IFA Grain Chairman Kieran McEvoy said the elected representatives of the Malting Barley Committee discussed the recently-announced drying surcharge for Boortmalt suppliers at length, and a decision to agree to the charge was not taken lightly.
“The FOB Creil market is based on a dried market price. Since 2019, the arrangement between Boortmalt and IFA has been for growers to receive this price for green, wet barley. However, the war in Ukraine has sent the cost of gas and electricity used in drying grain to unprecedented levels and Boortmalt representatives indicated the payment of a dried price for green barley was not viable for harvest 2022,” he said.
“The initial proposal from Boortmalt was a €15/t deduction from the FOB Creil contract portion but over a period of negotiation, this was reduced to €12.50/t with a €3 per point moisture allowance and a new KPH bonus,” the Chairman continued.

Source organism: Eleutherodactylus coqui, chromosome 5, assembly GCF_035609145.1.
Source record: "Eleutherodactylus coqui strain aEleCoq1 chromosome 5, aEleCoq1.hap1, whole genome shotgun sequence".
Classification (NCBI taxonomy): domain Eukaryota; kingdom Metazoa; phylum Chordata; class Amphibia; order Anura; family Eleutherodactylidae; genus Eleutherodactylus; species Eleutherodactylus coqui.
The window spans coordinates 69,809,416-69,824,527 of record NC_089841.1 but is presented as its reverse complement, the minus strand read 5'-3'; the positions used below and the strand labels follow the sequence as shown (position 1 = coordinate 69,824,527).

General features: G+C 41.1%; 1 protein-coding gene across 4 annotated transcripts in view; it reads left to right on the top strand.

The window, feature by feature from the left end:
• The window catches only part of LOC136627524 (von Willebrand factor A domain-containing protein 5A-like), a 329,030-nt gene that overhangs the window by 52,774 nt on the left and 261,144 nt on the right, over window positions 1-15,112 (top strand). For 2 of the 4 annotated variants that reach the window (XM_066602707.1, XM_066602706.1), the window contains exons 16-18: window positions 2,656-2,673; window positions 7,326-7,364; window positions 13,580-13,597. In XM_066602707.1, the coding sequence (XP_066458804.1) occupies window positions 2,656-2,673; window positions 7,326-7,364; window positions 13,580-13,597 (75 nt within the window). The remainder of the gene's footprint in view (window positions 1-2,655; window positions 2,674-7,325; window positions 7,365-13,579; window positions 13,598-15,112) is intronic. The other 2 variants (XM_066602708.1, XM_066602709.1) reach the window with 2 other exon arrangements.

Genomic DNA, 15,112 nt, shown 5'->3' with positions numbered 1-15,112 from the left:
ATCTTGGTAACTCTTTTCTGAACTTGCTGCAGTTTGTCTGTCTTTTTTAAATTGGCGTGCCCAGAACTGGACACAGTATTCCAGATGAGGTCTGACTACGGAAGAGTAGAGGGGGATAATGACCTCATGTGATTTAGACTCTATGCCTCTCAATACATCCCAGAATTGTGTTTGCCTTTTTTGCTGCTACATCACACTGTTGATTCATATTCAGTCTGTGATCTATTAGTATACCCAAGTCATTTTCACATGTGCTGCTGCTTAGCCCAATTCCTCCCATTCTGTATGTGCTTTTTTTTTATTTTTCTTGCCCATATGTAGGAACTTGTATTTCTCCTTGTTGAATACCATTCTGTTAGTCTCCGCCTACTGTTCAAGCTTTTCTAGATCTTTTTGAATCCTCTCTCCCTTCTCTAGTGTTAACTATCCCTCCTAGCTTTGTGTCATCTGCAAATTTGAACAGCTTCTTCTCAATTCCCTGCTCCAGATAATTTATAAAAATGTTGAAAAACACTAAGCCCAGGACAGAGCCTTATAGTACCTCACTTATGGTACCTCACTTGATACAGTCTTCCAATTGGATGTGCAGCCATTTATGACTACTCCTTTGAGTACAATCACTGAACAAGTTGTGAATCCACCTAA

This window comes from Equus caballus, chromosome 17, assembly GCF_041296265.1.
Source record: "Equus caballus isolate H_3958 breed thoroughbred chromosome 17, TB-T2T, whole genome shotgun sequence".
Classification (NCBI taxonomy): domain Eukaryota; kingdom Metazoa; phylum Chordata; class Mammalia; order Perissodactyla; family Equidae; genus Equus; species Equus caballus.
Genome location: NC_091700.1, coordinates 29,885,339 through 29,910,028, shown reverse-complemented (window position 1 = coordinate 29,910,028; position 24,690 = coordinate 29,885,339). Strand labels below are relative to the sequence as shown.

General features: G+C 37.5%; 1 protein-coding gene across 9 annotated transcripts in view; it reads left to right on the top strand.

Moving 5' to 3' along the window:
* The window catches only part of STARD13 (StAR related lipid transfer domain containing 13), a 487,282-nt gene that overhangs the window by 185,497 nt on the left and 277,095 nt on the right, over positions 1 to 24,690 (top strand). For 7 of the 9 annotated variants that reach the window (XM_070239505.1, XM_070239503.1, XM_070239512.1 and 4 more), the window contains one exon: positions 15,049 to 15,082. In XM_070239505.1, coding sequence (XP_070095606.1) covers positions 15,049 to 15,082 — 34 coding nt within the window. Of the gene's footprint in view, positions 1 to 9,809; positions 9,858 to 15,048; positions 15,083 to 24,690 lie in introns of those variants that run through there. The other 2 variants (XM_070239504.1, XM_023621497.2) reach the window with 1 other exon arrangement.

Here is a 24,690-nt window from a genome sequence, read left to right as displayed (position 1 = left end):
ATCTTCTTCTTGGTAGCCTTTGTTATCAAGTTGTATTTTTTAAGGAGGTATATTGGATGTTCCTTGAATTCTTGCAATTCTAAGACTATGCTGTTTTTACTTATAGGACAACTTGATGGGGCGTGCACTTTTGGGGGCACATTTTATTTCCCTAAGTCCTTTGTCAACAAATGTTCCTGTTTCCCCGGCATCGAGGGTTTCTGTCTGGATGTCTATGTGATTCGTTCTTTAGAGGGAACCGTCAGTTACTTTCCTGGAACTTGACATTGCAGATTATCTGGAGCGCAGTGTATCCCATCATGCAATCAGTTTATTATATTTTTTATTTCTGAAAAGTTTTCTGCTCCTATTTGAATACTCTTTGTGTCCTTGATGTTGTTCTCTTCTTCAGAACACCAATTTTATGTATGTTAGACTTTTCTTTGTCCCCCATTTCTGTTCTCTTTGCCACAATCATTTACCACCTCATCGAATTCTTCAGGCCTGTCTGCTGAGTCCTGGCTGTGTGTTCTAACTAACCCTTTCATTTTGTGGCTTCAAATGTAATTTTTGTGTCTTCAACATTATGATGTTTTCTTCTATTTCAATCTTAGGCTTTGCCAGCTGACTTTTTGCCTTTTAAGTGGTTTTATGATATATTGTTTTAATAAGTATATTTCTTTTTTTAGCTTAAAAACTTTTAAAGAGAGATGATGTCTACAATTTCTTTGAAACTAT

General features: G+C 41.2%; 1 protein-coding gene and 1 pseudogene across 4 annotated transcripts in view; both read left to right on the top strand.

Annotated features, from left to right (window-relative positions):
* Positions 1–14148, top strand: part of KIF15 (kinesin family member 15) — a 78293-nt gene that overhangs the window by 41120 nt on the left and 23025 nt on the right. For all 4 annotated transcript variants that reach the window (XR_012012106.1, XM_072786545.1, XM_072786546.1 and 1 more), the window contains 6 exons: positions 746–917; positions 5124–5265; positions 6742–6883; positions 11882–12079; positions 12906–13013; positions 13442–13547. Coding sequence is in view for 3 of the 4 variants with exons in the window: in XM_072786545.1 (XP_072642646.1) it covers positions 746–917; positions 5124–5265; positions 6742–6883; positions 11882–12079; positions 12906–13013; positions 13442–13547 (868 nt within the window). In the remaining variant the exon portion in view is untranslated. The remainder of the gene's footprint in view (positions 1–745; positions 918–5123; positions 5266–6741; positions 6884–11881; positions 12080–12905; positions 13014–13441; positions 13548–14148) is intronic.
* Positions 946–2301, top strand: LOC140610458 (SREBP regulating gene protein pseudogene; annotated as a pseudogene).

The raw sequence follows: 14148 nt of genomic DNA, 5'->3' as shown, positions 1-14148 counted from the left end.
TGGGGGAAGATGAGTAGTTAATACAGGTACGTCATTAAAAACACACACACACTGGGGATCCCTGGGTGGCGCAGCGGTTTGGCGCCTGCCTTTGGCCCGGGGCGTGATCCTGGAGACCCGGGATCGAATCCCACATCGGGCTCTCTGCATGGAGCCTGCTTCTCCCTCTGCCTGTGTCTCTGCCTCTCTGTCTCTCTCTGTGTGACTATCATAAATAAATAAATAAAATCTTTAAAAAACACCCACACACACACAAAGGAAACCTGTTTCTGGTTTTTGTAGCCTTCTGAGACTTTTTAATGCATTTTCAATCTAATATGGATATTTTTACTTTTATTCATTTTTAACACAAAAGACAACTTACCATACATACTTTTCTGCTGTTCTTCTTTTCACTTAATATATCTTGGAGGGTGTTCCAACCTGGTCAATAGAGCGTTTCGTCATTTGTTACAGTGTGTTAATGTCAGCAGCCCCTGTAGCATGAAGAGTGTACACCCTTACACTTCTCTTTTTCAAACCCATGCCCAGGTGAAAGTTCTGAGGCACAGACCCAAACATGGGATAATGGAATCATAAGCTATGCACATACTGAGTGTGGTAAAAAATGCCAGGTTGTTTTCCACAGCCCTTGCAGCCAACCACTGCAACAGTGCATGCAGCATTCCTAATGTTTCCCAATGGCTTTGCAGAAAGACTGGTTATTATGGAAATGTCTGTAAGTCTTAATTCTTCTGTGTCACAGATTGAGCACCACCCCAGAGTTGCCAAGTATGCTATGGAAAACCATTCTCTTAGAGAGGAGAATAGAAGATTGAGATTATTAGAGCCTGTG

The deduction does not apply to the two forward price offers.
“Over the years, the malting barley price and other arrangements have been agreed between Boortmalt and growers through the Malting Barley Committee. While no one likes an extra charge being imposed, we are elected to negotiate and that can’t always be about just saying no,” he said.
“We believed it was better to have an agreed outcome with a transparent drying charge rather than having the price link to FOB Creil undermined,” he said.
Since April, the FOB Creil malting barley market has traded between €358-€475/t, with the rolling average currently sitting at €415/t. There are six more weeks to go until the final average price for this contract will be known.
However, indications suggest a historically high price will be paid to Irish malting growers which is badly needed given the increase in input costs,” he concluded.